Mac! 

(Excitable Punctuation Not My Own)

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I GUESS IT WAS about five years ago that I lived on North Mississippi and first heard the grumblings (from people who'd lived there longer than me) about having to dodge strollers every time they stepped outside the Fresh Pot. Carpetbagger that I was, I made no claim on the neighborhood and had no right to complain. Still, my grumpier neighbors had a point. Either the cool parents had arrived or the cool kids had started breeding.

So it makes sense—now that all those babies have developed teeth and the ability to whine and cry and manipulate their parents—that the neighborhood is ripe for a new family-friendly restaurant. Mac!, from the menu concept down to the vintage-lunchbox design scheme, appeals to children and placates their parents (nostalgia + booze = $$$).

I don't mean to say that mac 'n' cheese should be relegated to the kids' menu; I order it often, and it probably gets more Le Creuset play in my kitchen than any other dish. But Mac!'s proximity to that children's boutique that sells, like, tiny fedoras and organic-cotton GG Allin onesies is, at least, a happy accident.

The list of available mac 'n' cheese dishes is fairly expansive, far broader than Montage or even Herb's Mac & Cheese cart. You can get anything from a simple cheese and breadcrumb ($6.50) to pulled pork ($9.50) to truffle oil with peas, mushrooms, and shaved prosciutto ($10.50). There's a good variety of options for vegetarians and meat eaters alike, and for $2 more, they'll even cater to those who can't handle the gluten (vegans, as you might have guessed, are shit out of luck).

But for all the innovation and imagination—and they've got that in spades—Mac!'s mac 'n' cheese leaves something to be desired. The cheese, regardless of what it contained, has been unquestionably too thin and liquidy. My other complaints—namely that the sauce is too rich for me to get anywhere close to finishing their, admittedly huge, portions—can surely be chalked up to a matter of taste, but the texture is sub par and, depending on what other ingredients they're working with, uneven.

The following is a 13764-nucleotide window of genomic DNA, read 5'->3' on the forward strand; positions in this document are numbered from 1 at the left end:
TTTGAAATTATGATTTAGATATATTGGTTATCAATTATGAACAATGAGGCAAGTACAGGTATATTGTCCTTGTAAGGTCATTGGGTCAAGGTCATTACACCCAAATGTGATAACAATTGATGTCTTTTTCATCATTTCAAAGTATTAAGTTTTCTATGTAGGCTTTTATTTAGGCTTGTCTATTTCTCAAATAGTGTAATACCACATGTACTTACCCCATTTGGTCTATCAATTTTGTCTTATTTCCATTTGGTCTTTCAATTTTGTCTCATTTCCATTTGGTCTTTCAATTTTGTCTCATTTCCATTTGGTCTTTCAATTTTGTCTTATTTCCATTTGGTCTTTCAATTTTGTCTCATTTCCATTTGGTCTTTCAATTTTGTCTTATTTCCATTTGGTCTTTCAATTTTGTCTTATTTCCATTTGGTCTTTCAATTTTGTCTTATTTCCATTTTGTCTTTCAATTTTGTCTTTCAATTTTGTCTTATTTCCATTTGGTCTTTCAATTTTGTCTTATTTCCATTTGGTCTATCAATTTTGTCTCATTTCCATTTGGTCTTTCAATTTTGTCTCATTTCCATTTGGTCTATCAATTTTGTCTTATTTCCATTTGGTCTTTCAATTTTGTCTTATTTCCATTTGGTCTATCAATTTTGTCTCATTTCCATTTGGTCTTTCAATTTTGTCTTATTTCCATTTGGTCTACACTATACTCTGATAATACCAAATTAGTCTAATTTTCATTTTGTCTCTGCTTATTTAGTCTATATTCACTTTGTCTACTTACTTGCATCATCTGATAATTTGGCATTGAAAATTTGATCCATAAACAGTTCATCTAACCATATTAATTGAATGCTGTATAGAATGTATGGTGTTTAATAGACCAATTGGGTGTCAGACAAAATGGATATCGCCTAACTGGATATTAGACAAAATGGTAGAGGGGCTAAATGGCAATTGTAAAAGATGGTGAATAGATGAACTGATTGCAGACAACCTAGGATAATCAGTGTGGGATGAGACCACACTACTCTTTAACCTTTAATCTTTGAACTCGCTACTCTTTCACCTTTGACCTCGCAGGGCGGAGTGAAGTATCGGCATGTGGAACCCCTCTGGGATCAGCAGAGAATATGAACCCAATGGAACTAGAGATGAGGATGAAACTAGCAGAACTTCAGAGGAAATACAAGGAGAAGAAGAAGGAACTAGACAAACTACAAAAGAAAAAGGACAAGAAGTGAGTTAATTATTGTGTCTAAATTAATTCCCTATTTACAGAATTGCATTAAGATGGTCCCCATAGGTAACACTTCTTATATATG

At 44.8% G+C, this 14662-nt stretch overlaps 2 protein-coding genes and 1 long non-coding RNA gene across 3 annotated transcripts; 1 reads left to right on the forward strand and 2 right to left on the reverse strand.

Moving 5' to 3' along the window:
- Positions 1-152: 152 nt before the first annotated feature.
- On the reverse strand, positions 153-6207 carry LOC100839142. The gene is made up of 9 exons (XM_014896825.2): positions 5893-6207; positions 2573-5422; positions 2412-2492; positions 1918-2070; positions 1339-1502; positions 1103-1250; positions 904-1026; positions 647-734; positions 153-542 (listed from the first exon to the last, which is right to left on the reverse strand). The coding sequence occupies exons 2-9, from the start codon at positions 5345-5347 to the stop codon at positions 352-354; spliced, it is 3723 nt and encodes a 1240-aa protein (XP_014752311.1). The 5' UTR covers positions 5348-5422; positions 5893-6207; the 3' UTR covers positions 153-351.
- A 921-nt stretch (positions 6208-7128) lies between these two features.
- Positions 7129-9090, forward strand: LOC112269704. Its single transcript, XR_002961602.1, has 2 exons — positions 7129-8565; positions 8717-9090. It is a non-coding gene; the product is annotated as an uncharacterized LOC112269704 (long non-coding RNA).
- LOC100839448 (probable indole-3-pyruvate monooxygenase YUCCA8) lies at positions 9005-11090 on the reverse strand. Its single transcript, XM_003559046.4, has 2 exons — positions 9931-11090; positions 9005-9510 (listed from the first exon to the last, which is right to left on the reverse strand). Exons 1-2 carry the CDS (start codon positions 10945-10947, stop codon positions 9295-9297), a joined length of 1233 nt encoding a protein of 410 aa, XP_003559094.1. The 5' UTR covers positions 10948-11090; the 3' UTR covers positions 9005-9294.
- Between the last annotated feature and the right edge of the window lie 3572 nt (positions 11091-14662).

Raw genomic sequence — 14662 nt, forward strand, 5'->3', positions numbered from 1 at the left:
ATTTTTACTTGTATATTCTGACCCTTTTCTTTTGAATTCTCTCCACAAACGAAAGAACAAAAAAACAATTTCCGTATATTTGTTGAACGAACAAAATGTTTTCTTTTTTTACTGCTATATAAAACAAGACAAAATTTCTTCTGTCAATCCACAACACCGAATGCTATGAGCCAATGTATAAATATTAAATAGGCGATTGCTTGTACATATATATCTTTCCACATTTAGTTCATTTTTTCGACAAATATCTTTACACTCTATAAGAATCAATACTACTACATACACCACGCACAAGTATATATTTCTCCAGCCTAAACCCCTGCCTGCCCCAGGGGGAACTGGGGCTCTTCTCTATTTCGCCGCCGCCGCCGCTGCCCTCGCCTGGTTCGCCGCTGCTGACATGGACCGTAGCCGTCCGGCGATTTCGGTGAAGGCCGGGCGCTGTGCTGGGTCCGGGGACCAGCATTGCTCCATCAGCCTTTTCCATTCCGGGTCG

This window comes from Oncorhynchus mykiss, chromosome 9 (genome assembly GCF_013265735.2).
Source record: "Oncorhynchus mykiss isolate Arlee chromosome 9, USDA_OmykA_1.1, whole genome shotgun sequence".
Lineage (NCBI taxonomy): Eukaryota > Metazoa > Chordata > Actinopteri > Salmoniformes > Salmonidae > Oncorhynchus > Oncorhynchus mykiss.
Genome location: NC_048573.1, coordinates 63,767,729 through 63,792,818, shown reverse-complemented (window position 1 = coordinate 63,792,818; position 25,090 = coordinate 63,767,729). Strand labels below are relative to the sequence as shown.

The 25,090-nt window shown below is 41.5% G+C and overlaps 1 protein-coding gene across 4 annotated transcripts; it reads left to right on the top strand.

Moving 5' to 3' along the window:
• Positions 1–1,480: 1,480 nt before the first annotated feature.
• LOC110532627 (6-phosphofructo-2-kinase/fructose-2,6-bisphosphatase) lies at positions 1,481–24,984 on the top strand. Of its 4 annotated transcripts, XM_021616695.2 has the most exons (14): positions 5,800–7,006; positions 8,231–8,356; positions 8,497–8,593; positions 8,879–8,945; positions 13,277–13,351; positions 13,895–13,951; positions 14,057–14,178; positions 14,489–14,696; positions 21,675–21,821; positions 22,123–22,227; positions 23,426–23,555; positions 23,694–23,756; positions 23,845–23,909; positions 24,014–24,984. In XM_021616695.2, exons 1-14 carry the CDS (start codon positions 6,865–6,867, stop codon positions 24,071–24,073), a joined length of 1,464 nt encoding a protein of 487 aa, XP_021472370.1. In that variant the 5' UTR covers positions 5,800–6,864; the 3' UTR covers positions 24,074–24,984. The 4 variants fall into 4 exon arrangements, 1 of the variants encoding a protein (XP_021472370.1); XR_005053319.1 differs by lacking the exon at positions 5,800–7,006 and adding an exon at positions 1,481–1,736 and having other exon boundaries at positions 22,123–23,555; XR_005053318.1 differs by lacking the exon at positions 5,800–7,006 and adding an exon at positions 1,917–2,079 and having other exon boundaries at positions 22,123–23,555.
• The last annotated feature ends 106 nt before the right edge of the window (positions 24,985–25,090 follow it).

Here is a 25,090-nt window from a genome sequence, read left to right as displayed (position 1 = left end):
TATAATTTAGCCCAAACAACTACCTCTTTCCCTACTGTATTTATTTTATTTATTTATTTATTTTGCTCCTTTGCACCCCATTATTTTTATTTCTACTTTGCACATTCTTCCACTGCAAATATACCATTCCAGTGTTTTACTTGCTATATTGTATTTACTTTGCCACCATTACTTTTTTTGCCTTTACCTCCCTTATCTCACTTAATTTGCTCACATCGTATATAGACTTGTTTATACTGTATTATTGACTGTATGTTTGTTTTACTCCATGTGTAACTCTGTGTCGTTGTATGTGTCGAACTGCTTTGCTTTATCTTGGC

My first time in, I ordered the caprese mac 'n' cheese ($7.50), which adds mozzarella, basil, and tomato to the traditional American and cheddar base. The mozzarella had a soggy texture and you couldn't help but occasionally get a mouthful of nothing but a spectrum of melted cheese. (I did, however, enjoy the roasted tomatoes!)

Next I tried the spicy chicken ($9), which was decidedly un-spicy (in fairness, you can request that any of your macs be made spicier). This was only amplified by the fact that it was served—buffalo-wing style—with celery and blue cheese dressing as if my mouth would need such relief. The chicken was bland, and didn't do much to distract from that same soupy cheese sauce.

There's a hearty list of sandwiches available as well—grilled caprese, pulled pork, a BLT—but if the Philly cheese steak ($8.50 with fries, chips, or macaroni salad) is any indication, expect competence, not anything that blows your mind. The Philly is served on a soft hoagie roll with thin-cut ribeye, cheese, and sautéed onions and peppers. The steak was actually a good quality—tender, and not overly chewy—but the flavor was fairly bland. I can't imagine seeking the place out specifically for sandwiches when there are so many good options in town at the same price.

I guess fried mac 'n' cheese balls with jalapeño and bacon ($4.50 for a basket of four) should fall under the category of guilty pleasures, but they were a pleasure all the same... put these on the menu at Claudia's or George's, and not a basketball game would go by where I wasn't tempted. The crispy breading on the outside gives way to the soft, warm macaroni underneath. Will they give me a heart attack? Maybe. But with that side of marinara, I guess I'm willing to take the risk.

Also in the plus column: Mac! does have a full bar, a pretty good Bloody Mary, and a decent selection of beers. Can't hurt...

If Mac! is catering to the young families of the neighborhood, trying to take a piece of Laughing Planet's territory, they'll do just fine—it's affordable, the portions are large, and it's conveniently located. But if they want to be a destination, drawing mac 'n' cheese aficionados from other corners of the city, they've got some growing up to do.

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